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Declaration of Intent Wed, 18 Jan 2012 17:16:39 +0000 It’s scary: going head to head with the tidal wave of forces that tear apart families, beginning with marriage. I feel a little like David against an army of Goliath’s. Anxiety dreams plague me every night, and by day, I am consumed with thoughts of what more I can do. There is no resisting it.

I have just finished studying my fourtieth book on marriage and am to the point that I’m ready to write my own book. In fact, I’ve finished the first several thousand words. It is completely different than anything I have written on romance and marriage; it is spilling out of me like magic – clear as a bell – non-stop; a whole new paradigm I have not heard or seen anywhere, plunked down, the full score, in my brain. I have, in fact, sat at the computer for three days straight without getting dressed.

When it’s over, the battle will have just begun. Though I’ve been doing some speaking already, I expect to put a lot more energy and resources into reaching wives, especially young wives, in live presentations, webinars, and conference calls. My blog will go VERY live and I’ll pump out the podcasts and newsletters. I expect it will be my personal focus and passion for the next ten to twenty years of my life–next in importance to my own relationships. And though I will be just one voice, I visualize becoming mann voices: wives supporting wives.

In the meantime, I’m withdrawing from as many of my regular activities as possible so as to concentrate on writing the book: serious musing. It’s the great wrestle of the writer to find time and space and privacy, a match  I refuse to lose this time. This is a hill that I will not retreat from, not until I can wave my book from the top! I will bring you with me, post updates on the way. (Do you know how scary it is just to say that out loud? But commitment is the name of THE game, isn’t it?  Got to commit.)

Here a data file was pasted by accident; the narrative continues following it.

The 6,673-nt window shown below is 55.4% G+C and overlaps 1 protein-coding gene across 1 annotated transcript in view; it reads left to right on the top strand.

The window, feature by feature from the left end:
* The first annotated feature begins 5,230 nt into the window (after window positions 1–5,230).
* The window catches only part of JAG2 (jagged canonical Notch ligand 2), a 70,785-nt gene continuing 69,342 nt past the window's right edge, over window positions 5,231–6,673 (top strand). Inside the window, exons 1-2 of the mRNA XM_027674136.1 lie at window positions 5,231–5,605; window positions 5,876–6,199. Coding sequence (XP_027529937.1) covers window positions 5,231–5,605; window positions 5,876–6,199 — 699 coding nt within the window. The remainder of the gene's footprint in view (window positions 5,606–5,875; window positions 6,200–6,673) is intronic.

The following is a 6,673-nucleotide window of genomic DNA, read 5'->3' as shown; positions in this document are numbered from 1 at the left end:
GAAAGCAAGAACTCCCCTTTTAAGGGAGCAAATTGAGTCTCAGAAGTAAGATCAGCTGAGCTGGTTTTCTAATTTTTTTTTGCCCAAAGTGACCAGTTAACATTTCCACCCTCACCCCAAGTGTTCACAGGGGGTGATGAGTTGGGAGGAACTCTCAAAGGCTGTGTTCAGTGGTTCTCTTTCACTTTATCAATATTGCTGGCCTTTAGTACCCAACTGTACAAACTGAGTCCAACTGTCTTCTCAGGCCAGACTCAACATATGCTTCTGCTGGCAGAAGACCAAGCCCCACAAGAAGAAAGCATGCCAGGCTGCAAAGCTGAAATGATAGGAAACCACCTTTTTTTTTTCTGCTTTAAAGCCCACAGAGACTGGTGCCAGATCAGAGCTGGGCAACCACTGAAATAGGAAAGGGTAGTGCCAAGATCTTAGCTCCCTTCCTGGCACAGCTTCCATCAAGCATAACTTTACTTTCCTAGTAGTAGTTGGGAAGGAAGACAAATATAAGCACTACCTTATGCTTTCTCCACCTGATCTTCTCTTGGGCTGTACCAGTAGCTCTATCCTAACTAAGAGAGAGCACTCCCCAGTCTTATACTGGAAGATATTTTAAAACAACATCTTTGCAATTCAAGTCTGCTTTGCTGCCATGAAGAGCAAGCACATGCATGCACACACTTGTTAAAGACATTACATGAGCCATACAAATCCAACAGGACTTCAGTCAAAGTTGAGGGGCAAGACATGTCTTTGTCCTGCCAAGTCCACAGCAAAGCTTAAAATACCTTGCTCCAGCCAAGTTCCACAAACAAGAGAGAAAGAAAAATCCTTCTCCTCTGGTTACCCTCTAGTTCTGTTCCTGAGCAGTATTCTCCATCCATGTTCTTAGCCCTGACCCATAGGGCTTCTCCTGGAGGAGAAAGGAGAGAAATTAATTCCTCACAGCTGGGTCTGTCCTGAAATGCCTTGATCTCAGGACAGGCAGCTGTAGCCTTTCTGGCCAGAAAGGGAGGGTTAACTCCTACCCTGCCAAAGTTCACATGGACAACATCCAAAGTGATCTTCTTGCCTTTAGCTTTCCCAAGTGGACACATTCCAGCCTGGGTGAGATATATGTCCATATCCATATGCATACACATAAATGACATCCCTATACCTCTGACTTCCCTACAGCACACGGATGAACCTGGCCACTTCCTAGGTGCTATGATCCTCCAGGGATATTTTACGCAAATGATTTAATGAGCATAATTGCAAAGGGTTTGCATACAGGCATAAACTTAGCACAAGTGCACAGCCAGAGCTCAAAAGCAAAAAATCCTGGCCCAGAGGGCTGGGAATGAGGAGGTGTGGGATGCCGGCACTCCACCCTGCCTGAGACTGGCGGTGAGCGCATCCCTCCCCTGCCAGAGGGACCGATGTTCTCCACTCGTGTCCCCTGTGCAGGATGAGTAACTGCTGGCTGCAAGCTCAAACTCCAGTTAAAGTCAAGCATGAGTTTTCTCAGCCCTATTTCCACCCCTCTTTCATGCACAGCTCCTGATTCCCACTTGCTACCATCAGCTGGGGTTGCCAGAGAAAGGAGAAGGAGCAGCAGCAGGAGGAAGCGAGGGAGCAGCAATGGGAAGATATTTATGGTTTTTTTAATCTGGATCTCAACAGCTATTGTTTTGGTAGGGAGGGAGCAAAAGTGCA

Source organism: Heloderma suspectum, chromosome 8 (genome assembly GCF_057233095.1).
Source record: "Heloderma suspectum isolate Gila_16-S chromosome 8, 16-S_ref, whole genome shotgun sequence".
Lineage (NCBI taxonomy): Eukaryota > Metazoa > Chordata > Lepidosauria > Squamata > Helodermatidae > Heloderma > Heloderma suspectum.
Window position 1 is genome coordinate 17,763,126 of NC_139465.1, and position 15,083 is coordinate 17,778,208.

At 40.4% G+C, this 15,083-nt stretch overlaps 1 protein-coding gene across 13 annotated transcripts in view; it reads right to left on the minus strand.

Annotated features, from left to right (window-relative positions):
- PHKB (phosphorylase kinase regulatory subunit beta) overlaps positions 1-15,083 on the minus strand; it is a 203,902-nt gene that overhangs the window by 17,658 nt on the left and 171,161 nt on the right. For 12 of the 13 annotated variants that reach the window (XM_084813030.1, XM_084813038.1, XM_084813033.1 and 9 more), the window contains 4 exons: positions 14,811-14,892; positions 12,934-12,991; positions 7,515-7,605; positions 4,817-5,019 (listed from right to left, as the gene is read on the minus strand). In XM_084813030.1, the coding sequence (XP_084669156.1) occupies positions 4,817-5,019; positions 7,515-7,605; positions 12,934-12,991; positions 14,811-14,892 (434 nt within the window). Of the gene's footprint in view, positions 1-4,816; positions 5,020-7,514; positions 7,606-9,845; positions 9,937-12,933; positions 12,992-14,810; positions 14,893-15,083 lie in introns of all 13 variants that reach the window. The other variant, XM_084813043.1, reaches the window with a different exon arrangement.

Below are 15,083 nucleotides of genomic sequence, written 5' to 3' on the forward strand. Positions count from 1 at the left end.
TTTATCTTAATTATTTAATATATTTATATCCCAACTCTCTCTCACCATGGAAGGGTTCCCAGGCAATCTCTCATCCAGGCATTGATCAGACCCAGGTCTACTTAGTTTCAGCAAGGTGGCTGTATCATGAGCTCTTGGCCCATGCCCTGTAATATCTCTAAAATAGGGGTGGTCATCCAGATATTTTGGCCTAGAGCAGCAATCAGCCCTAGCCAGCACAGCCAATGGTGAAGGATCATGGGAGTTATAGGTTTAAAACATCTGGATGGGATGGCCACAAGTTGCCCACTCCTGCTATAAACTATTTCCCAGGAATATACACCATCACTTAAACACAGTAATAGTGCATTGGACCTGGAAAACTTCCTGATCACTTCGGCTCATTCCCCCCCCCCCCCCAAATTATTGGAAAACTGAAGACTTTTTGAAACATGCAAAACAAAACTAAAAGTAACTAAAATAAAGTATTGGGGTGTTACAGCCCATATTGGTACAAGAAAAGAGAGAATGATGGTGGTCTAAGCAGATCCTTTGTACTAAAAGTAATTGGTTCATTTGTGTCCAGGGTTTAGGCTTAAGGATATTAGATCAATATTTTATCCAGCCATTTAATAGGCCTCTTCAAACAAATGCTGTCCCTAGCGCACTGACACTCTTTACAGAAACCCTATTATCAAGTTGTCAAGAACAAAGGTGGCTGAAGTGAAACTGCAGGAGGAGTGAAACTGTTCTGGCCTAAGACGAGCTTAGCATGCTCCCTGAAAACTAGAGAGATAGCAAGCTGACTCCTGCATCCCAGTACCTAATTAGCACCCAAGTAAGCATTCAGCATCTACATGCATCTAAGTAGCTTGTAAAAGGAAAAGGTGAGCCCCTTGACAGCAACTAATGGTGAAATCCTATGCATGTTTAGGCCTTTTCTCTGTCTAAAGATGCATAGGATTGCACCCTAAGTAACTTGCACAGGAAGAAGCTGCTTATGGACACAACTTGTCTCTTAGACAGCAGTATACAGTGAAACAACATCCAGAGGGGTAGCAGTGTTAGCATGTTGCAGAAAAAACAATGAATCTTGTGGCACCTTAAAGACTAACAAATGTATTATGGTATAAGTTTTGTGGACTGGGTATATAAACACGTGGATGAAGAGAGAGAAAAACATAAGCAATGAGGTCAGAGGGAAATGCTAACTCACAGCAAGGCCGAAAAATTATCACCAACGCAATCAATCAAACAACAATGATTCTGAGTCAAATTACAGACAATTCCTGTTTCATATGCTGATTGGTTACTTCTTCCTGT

Spring is the time for new beginnings, and my new book.

Please wait.

“If you want to be successful, it’s just this simple: Know what you are doing,
love what you are doing, and believe in what you are doing.” ~ Will Rogers

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May Your Days Be Merry and Bright Sat, 24 Dec 2011 17:13:50 +0000

“Unless we make Christmas an occasion to share our blessings,
all the snow in Alaska won’t make it “white”. ~ Bing Crosby



]]> 10 Let’s Keep Sailing Fri, 16 Dec 2011 17:30:38 +0000

Lean into the wind
Let it freshen our sails
Give us strength and energy
A love so born of trial and storm
Will last all eternity.

On the best, most thrilling day of my life, I wore my mother’s wedding dress. Snowflakes cut out of plain white paper decorated the walls of the gym. Guests ate homemade sheet cake. I wore a ring bought by his father. And thank goodness someone took a Polaroid photo.